Case dismissed against city, officers in dog shooting

By: Kristyne E. Demske | St. Clair Shores Sentinel | Published January 12, 2016

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ST. CLAIR SHORES — More than two years after a mixed-breed dog who allegedly lunged at police officers was shot by an officer, a federal district court judge has ruled that a lawsuit against the city of St. Clair Shores and the officers involved will be dismissed.

The complaint, filed July 15, 2014, in the U.S. District Court for the eastern district of Michigan by Brittany Preston, the owner of Lexie the dog, named the city of St. Clair Shores, police officers David Jacquemain and Jeremy Moskwa, as well as Animal Control Officer Tom Massey as defendants. 

U.S. District Court Judge Stephen Murphy issued an order granting summary judgment in the case Dec. 31. The court concluded that, even when looking at the facts in a light most favorable to Preston, there was not enough evidence to decide in her favor, so the case was dismissed with prejudice. 

Police were called to the area of Yale and Princeton streets multiple times in the early morning hours of Nov. 22, 2013, for reports of a dog running loose in the area. When police were called again after 7 a.m. by a woman who said the dog had charged at her, officers ended up shooting the dog after it allegedly charged one of the officers.

According to the order, the officers discussed what to do with the dog, which was pacing and growling on the front porch of Tom Warunek — the grandfather of the dog’s owner, Preston — and tried to convince Warunek to take the dog inside the house. Warunek first denied knowing the dog, then agreed to let it in after officers said they could send the animal control officer to the home after he came into work around 8 a.m. 

The order states that five people, including three neighbors, witnessed the event and had consistent stories, testifying that the dog jumped off the porch, put its head down and charged 5 feet toward the officers, stopped, then lunged at an officer. The two officers each fired two shots at the dog.

That testimony meant that there was not enough legal basis for Preston’s claim, the judge wrote, adding that the Constitution does not require police to allow themselves to be hurt by a vicious dog left outside to roam the neighborhood.

City Attorney Robert Ihrie said that the city was “gratified” by the court’s decision.

“While we are generally sympathetic to anyone who loses a pet, we are gratified that the courts, after thoroughly analyzing the facts, determined that the police officers acted appropriately under the circumstances and concluded that no liability should attach to the city or the officers,” Ihrie said. 

Preston’s attorney, Christopher Olson, of Royal Oak, vehemently disagreed, calling the decision “erroneous.”

On a motion for summary disposition or judgment, the court must construe the facts in a light most favorable to the plaintiff, Olson said. 

“It didn’t do that. It found facts against my client,” he said. “The court ignored, didn’t mention anywhere ... a witness said that this little dog did not attack the police. That single fact alone is sufficient.”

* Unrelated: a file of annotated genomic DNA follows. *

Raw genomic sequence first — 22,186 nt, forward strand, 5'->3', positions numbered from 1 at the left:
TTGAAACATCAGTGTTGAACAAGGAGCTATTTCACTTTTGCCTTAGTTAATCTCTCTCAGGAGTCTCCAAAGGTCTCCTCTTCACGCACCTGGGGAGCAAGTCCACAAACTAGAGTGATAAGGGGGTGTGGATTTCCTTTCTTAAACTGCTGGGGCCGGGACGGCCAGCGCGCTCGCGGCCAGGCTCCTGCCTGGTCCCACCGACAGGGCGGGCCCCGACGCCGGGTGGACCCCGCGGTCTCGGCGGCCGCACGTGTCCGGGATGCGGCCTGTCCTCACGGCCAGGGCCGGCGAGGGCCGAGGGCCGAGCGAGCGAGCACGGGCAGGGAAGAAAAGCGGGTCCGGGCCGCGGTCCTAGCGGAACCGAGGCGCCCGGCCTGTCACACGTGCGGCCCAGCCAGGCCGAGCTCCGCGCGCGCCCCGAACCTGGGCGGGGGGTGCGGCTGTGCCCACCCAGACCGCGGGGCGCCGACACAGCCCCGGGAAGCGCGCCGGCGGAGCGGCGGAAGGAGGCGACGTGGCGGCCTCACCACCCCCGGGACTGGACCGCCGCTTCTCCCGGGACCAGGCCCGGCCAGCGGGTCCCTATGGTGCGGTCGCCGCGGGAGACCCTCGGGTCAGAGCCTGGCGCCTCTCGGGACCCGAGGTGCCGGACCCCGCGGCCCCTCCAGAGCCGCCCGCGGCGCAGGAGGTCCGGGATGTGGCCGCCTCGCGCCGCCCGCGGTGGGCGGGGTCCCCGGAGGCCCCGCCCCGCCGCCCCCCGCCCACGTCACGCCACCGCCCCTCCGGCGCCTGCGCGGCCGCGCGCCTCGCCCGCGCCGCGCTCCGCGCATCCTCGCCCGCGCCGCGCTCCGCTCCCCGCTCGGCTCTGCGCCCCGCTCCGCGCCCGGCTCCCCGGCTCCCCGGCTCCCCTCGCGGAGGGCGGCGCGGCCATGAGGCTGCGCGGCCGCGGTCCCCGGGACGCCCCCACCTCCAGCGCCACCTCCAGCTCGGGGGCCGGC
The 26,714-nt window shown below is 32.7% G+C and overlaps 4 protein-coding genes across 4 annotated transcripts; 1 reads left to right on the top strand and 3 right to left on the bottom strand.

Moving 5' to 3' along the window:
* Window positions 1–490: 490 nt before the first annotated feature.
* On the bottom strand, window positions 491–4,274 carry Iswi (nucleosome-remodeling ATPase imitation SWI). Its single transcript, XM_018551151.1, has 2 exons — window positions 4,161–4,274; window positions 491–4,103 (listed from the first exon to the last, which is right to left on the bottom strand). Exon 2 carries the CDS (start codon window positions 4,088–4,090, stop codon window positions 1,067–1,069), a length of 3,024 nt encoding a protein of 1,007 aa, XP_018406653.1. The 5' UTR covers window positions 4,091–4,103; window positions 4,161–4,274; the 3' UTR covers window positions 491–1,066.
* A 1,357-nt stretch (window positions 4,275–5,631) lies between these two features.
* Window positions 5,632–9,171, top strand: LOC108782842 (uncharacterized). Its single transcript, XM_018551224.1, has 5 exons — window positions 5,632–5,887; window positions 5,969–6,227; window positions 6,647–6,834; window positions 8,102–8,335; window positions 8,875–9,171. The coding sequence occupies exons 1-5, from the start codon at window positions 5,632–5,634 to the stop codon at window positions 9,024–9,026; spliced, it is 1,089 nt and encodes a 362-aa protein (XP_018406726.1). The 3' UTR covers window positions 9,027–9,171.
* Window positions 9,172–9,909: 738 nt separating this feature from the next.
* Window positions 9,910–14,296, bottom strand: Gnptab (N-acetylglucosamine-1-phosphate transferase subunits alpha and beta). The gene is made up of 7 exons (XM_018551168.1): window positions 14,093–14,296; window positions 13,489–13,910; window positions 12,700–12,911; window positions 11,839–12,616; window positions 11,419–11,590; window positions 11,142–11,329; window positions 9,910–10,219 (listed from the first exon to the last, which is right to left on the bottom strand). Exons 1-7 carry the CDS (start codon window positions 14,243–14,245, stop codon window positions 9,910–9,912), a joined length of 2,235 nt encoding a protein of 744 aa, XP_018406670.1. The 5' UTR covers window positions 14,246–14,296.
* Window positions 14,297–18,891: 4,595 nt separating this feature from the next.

The order states that after the officers shot the dog, one officer asked his sergeant if he saw the dog charge, and the sergeant responded “absolutely.” After that, according to the order, Warunek said, “What the (expletive) ... shooting it right in front of me?” The sergeant pointed out that the dog had attacked the officers, and Warunek said, “I don’t think so. You guys ought to go on TV.”

Olson said he only had to introduce one fact that raised a question in order to have a motion for summary judgment dismissed, and Warunek’s comments were that fact. 

“The only non-police witness that was just as close to the (shooting) ... said, ‘I don’t think the dog attacked them’ and said ‘I think you guys ought to go on TV,’ so this is ridiculous,” Olson said. 

He said they plan to appeal the case to the U.S. Court of Appeals for the 6th Circuit in Cincinnati.

“We’ll win and we’ll be back,” he said. “He ignored our witness who said the dog didn’t attack the cops. 

“I am surprised at the result because I generally respect federal judges; I think they generally follow the law. I think that didn’t happen here. Tom Warunek’s testimony that the dog did not attack police is sufficient to render this opinion erroneous.”

Ihrie, however, called the opinion “well-reasoned.”

“The opinion was thorough, well-reasoned, and I will allow it to speak for itself,” he said. 

By March of 2014, discipline for the officers involved in the shooting had been carried out. Massey was suspended for a month without pay and had no duties for a month, and the two other officers were disciplined with regard to the incident. According to the March 3, 2014, City Council report, one was counseled on his comments, and the other had a letter of discipline entered into his file regarding his control of the scene.

Since that time, the city has also begun an Animal Care and Welfare Committee to discuss, advise and research matters pertaining to the welfare of domesticated and wild animals in the city as directed by city administration. 

Macomb County Animal Control was contracted to take over the city of St. Clair Shores’ animal control services in September 2014.

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